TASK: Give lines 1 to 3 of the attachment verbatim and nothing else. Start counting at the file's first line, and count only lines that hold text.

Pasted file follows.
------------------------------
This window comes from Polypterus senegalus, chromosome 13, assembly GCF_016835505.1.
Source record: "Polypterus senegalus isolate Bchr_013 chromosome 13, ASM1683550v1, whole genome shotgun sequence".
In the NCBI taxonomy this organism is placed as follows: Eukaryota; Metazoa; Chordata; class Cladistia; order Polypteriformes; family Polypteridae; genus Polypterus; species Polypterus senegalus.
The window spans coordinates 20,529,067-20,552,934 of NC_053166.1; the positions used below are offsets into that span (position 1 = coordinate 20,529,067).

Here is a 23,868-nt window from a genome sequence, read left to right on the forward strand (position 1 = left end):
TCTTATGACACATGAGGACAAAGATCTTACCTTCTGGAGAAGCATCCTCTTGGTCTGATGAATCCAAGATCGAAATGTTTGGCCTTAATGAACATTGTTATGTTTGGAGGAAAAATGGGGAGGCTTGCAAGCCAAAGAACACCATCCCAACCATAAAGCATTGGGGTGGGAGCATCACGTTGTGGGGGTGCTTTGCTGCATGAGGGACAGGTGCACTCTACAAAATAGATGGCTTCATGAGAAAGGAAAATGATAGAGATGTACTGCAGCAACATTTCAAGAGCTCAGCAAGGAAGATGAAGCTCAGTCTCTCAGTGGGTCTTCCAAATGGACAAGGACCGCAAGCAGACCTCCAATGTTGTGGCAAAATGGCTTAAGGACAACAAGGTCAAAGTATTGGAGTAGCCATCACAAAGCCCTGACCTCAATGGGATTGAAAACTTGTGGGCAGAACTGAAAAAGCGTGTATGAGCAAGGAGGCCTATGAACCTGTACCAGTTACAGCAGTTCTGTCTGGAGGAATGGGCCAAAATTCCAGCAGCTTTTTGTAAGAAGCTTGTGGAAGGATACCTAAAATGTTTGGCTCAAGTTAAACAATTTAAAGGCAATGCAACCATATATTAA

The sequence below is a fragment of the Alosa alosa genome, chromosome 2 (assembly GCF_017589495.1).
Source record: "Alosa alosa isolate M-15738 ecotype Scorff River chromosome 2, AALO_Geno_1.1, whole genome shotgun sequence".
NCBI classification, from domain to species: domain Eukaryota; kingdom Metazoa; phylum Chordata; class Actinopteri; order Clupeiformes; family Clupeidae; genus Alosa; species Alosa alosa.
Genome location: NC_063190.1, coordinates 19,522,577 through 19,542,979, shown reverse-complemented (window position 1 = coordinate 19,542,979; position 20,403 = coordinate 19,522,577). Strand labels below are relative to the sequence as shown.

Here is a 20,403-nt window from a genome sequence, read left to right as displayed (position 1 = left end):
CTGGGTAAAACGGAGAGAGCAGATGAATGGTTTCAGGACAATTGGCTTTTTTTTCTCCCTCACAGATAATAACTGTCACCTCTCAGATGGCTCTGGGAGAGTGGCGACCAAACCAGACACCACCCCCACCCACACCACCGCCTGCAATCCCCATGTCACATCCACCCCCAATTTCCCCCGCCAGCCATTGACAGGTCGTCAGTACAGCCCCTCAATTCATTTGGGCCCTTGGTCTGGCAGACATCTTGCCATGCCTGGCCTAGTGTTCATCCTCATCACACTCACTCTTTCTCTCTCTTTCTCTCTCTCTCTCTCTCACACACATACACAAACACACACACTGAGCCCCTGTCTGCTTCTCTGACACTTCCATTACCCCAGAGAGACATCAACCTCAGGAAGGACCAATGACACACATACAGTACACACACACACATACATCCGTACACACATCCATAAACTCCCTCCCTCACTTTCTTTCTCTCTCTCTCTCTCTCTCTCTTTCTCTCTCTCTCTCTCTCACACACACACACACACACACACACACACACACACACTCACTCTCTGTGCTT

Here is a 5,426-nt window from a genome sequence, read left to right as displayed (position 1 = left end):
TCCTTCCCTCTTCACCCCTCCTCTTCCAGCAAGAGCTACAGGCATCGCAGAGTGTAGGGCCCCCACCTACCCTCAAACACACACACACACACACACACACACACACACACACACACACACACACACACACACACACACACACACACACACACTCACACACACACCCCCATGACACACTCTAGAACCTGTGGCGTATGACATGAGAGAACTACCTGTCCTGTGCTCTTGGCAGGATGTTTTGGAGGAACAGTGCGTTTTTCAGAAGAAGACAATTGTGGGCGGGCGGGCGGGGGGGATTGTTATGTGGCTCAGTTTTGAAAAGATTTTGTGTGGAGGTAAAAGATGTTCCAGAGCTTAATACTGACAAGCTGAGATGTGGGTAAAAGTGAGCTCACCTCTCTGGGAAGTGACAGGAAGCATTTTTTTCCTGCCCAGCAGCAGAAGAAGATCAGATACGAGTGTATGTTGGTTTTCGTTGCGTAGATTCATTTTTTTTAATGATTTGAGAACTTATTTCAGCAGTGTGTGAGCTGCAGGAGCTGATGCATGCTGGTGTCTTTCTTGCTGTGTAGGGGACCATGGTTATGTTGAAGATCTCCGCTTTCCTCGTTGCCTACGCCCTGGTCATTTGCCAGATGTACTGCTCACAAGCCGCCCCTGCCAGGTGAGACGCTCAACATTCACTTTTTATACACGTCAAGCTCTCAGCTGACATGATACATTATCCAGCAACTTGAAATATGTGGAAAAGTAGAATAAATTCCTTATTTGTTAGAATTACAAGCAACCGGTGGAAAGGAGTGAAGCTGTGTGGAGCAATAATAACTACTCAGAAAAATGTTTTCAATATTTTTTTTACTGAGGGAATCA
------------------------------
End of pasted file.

This window comes from Polypterus senegalus, chromosome 13, assembly GCF_016835505.1.
Source record: "Polypterus senegalus isolate Bchr_013 chromosome 13, ASM1683550v1, whole genome shotgun sequence".
In the NCBI taxonomy this organism is placed as follows: Eukaryota; Metazoa; Chordata; class Cladistia; order Polypteriformes; family Polypteridae; genus Polypterus; species Polypterus senegalus.